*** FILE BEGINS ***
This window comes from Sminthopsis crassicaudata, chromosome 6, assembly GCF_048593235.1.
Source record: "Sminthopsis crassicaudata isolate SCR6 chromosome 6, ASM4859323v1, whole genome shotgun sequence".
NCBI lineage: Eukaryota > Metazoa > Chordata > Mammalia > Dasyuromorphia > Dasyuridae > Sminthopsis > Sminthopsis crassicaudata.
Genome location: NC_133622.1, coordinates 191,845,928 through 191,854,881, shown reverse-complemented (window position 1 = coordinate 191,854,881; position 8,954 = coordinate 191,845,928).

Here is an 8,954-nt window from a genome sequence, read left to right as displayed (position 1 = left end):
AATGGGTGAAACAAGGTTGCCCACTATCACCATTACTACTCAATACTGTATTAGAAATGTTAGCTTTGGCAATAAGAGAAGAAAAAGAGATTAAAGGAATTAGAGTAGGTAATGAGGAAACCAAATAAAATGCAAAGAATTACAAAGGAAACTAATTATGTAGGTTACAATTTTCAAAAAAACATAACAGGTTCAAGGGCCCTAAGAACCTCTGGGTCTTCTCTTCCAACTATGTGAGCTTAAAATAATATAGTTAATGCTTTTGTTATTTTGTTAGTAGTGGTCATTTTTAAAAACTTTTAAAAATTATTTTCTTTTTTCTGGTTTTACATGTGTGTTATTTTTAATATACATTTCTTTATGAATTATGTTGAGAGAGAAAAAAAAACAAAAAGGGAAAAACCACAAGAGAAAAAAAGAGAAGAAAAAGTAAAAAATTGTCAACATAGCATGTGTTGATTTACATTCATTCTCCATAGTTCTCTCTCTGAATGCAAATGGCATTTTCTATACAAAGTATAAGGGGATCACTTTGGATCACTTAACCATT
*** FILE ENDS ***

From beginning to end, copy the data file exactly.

This window comes from Sminthopsis crassicaudata, chromosome 6, assembly GCF_048593235.1.
Source record: "Sminthopsis crassicaudata isolate SCR6 chromosome 6, ASM4859323v1, whole genome shotgun sequence".
NCBI lineage: Eukaryota > Metazoa > Chordata > Mammalia > Dasyuromorphia > Dasyuridae > Sminthopsis > Sminthopsis crassicaudata.
Genome location: NC_133622.1, coordinates 191,845,928 through 191,854,881, shown reverse-complemented (window position 1 = coordinate 191,854,881; position 8,954 = coordinate 191,845,928).

Here is an 8,954-nt window from a genome sequence, read left to right as displayed (position 1 = left end):
AATGGGTGAAACAAGGTTGCCCACTATCACCATTACTACTCAATACTGTATTAGAAATGTTAGCTTTGGCAATAAGAGAAGAAAAAGAGATTAAAGGAATTAGAGTAGGTAATGAGGAAACCAAATAAAATGCAAAGAATTACAAAGGAAACTAATTATGTAGGTTACAATTTTCAAAAAAACATAACAGGTTCAAGGGCCCTAAGAACCTCTGGGTCTTCTCTTCCAACTATGTGAGCTTAAAATAATATAGTTAATGCTTTTGTTATTTTGTTAGTAGTGGTCATTTTTAAAAACTTTTAAAAATTATTTTCTTTTTTCTGGTTTTACATGTGTGTTATTTTTAATATACATTTCTTTATGAATTATGTTGAGAGAGAAAAAAAAACAAAAAGGGAAAAACCACAAGAGAAAAAAAGAGAAGAAAAAGTAAAAAATTGTCAACATAGCATGTGTTGATTTACATTCATTCTCCATAGTTCTCTCTCTGAATGCAAATGGCATTTTCTATACAAAGTATAAGGGGATCACTTTGGATCACTTAACCATT